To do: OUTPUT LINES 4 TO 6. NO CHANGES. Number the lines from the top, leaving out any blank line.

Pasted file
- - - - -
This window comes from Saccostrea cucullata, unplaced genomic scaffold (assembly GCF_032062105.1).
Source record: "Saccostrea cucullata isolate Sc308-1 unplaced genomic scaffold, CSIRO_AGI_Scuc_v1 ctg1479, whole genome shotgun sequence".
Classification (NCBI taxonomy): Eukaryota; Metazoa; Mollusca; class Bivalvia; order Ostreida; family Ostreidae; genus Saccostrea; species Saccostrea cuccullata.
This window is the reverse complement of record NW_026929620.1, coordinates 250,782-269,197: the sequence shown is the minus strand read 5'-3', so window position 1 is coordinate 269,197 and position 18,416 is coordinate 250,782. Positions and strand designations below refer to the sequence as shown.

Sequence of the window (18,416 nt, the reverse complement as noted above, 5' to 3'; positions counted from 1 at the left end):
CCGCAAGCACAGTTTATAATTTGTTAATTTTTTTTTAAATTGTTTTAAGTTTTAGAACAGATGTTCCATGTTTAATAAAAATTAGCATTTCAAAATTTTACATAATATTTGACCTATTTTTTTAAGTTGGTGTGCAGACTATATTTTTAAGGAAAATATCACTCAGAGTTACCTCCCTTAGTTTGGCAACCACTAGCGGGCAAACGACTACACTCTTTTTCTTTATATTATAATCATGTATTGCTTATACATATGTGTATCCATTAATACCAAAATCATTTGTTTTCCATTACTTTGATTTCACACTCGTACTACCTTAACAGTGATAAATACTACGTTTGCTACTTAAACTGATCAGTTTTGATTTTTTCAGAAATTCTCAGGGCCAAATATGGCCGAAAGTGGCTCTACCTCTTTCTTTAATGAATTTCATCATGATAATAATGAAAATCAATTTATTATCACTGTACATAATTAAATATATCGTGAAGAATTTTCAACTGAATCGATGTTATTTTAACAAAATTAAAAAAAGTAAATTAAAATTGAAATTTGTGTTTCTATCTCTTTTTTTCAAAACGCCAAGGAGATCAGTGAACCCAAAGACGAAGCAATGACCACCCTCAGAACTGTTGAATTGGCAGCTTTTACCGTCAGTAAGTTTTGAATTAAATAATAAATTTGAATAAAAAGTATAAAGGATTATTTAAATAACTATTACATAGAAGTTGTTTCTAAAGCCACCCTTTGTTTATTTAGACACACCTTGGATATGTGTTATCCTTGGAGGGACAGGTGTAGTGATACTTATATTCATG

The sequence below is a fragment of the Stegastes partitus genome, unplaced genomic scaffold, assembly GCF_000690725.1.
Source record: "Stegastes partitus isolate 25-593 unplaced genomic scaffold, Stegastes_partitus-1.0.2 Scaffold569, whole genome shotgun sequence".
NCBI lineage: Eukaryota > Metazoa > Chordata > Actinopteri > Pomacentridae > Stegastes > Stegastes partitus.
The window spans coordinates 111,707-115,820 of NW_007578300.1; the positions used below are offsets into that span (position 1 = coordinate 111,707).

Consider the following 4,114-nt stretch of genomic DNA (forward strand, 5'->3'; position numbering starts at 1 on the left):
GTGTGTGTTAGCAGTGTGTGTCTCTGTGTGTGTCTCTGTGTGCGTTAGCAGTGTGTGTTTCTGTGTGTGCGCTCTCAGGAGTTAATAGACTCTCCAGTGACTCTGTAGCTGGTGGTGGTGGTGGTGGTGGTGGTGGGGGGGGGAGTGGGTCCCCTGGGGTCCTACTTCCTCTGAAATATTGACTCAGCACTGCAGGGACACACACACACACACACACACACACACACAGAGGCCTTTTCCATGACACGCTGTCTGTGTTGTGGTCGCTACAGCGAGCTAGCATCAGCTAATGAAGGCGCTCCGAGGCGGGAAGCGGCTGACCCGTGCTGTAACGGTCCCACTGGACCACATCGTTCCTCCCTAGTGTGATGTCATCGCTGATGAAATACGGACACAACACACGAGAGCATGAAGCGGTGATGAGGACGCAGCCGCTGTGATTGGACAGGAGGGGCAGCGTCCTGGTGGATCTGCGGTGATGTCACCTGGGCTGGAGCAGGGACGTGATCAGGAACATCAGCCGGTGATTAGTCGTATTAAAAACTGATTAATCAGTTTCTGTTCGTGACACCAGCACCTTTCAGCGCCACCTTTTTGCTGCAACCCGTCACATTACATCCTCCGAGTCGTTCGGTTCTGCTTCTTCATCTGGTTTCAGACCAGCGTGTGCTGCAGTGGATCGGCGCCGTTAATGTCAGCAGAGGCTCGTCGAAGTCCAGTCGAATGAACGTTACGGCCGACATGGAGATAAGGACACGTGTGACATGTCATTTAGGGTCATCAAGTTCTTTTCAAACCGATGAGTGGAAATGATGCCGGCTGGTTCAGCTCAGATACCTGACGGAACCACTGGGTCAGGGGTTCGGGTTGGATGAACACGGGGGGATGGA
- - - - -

This window is the reverse complement of record NW_026929620.1, coordinates 250,782-269,197: the sequence shown is the minus strand read 5'-3', so window position 1 is coordinate 269,197 and position 18,416 is coordinate 250,782. Positions and strand designations below refer to the sequence as shown.

Sequence of the window (18,416 nt, the reverse complement as noted above, 5' to 3'; positions counted from 1 at the left end):
CCGCAAGCACAGTTTATAATTTGTTAATTTTTTTTTAAATTGTTTTAAGTTTTAGAACAGATGTTCCATGTTTAATAAAAATTAGCATTTCAAAATTTTACATAATATTTGACCTATTTTTTTAAGTTGGTGTGCAGACTATATTTTTAAGGAAAATATCACTCAGAGTTACCTCCCTTAGTTTGGCAACCACTAGCGGGCAAACGACTACACTCTTTTTCTTTATATTATAATCATGTATTGCTTATACATATGTGTATCCATTAATACCAAAATCATTTGTTTTCCATTACTTTGATTTCACACTCGTACTACCTTAACAGTGATAAATACTACGTTTGCTACTTAAACTGATCAGTTTTGATTTTTTCAGAAATTCTCAGGGCCAAATATGGCCGAAAGTGGCTCTACCTCTTTCTTTAATGAATTTCATCATGATAATAATGAAAATCAATTTATTATCACTGTACATAATTAAATATATCGTGAAGAATTTTCAACTGAATCGATGTTATTTTAACAAAATTAAAAAAAGTAAATTAAAATTGAAATTTGTGTTTCTATCTCTTTTTTTCAAAACGCCAAGGAGATCAGTGAACCCAAAGACGAAGCAATGACCACCCTCAGAACTGTTGAATTGGCAGCTTTTACCGTCAGTAAGTTTTGAATTAAATAATAAATTTGAATAAAAAGTATAAAGGATTATTTAAATAACTATTACATAGAAGTTGTTTCTAAAGCCACCCTTTGTTTATTTAGACACACCTTGGATATGTGTTATCCTTGGAGGGACAGGTGTAGTGATACTTATATTCATG